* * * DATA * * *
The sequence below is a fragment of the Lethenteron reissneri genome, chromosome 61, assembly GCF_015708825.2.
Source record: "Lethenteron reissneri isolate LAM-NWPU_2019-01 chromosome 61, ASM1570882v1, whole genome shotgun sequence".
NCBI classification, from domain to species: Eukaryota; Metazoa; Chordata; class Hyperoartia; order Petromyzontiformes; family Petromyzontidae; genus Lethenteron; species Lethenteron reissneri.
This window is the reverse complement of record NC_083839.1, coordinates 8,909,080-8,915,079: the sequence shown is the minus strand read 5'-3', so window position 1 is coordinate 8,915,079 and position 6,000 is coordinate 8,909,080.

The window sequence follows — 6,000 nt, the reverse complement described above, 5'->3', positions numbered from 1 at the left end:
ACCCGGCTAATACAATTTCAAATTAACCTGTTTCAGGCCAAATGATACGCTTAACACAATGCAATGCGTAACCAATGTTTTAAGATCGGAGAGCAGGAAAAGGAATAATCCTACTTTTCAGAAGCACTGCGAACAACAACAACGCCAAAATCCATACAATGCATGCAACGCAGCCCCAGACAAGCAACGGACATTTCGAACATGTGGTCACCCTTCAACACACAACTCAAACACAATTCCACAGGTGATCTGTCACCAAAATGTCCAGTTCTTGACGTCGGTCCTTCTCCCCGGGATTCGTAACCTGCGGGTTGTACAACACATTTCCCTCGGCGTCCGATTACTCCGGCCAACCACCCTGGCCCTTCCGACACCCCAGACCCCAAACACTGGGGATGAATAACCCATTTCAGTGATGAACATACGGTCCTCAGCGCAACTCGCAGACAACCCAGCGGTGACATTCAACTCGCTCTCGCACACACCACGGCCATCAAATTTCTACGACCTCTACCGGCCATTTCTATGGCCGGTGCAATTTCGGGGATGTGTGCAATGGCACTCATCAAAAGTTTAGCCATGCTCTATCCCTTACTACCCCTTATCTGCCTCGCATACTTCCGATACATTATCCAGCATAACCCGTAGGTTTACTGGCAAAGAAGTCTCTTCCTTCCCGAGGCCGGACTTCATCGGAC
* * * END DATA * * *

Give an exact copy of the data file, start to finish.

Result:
The sequence below is a fragment of the Lethenteron reissneri genome, chromosome 61, assembly GCF_015708825.2.
Source record: "Lethenteron reissneri isolate LAM-NWPU_2019-01 chromosome 61, ASM1570882v1, whole genome shotgun sequence".
NCBI classification, from domain to species: Eukaryota; Metazoa; Chordata; class Hyperoartia; order Petromyzontiformes; family Petromyzontidae; genus Lethenteron; species Lethenteron reissneri.
This window is the reverse complement of record NC_083839.1, coordinates 8,909,080-8,915,079: the sequence shown is the minus strand read 5'-3', so window position 1 is coordinate 8,915,079 and position 6,000 is coordinate 8,909,080.

The window sequence follows — 6,000 nt, the reverse complement described above, 5'->3', positions numbered from 1 at the left end:
ACCCGGCTAATACAATTTCAAATTAACCTGTTTCAGGCCAAATGATACGCTTAACACAATGCAATGCGTAACCAATGTTTTAAGATCGGAGAGCAGGAAAAGGAATAATCCTACTTTTCAGAAGCACTGCGAACAACAACAACGCCAAAATCCATACAATGCATGCAACGCAGCCCCAGACAAGCAACGGACATTTCGAACATGTGGTCACCCTTCAACACACAACTCAAACACAATTCCACAGGTGATCTGTCACCAAAATGTCCAGTTCTTGACGTCGGTCCTTCTCCCCGGGATTCGTAACCTGCGGGTTGTACAACACATTTCCCTCGGCGTCCGATTACTCCGGCCAACCACCCTGGCCCTTCCGACACCCCAGACCCCAAACACTGGGGATGAATAACCCATTTCAGTGATGAACATACGGTCCTCAGCGCAACTCGCAGACAACCCAGCGGTGACATTCAACTCGCTCTCGCACACACCACGGCCATCAAATTTCTACGACCTCTACCGGCCATTTCTATGGCCGGTGCAATTTCGGGGATGTGTGCAATGGCACTCATCAAAAGTTTAGCCATGCTCTATCCCTTACTACCCCTTATCTGCCTCGCATACTTCCGATACATTATCCAGCATAACCCGTAGGTTTACTGGCAAAGAAGTCTCTTCCTTCCCGAGGCCGGACTTCATCGGAC